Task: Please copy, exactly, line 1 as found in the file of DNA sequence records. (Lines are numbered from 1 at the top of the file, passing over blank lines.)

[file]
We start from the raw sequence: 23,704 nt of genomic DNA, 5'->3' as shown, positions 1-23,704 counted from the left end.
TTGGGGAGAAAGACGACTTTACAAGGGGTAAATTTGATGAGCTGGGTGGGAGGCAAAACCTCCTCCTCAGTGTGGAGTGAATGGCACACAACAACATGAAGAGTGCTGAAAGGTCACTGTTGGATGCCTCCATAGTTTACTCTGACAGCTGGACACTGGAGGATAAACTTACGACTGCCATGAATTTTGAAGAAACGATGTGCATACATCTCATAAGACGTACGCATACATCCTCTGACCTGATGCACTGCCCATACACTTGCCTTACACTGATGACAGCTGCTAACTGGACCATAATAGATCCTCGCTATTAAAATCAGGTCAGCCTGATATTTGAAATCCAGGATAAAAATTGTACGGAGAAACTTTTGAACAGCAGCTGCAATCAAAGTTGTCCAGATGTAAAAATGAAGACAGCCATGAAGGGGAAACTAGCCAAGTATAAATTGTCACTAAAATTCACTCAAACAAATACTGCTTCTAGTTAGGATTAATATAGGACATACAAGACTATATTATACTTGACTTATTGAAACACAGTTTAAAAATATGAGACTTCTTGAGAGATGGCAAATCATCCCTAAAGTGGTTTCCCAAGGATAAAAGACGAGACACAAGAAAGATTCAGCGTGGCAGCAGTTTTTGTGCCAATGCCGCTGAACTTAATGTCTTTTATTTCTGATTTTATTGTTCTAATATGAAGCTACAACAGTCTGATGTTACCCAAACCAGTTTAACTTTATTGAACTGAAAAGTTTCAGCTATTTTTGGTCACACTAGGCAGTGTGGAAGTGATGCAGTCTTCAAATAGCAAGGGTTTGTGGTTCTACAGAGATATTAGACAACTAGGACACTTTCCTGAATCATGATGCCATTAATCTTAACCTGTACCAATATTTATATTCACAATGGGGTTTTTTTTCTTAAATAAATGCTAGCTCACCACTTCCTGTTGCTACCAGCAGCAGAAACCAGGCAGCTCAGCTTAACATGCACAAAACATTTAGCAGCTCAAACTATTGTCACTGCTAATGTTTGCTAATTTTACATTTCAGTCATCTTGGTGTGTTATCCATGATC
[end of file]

We start from the raw sequence: 23,704 nt of genomic DNA, 5'->3' as shown, positions 1-23,704 counted from the left end.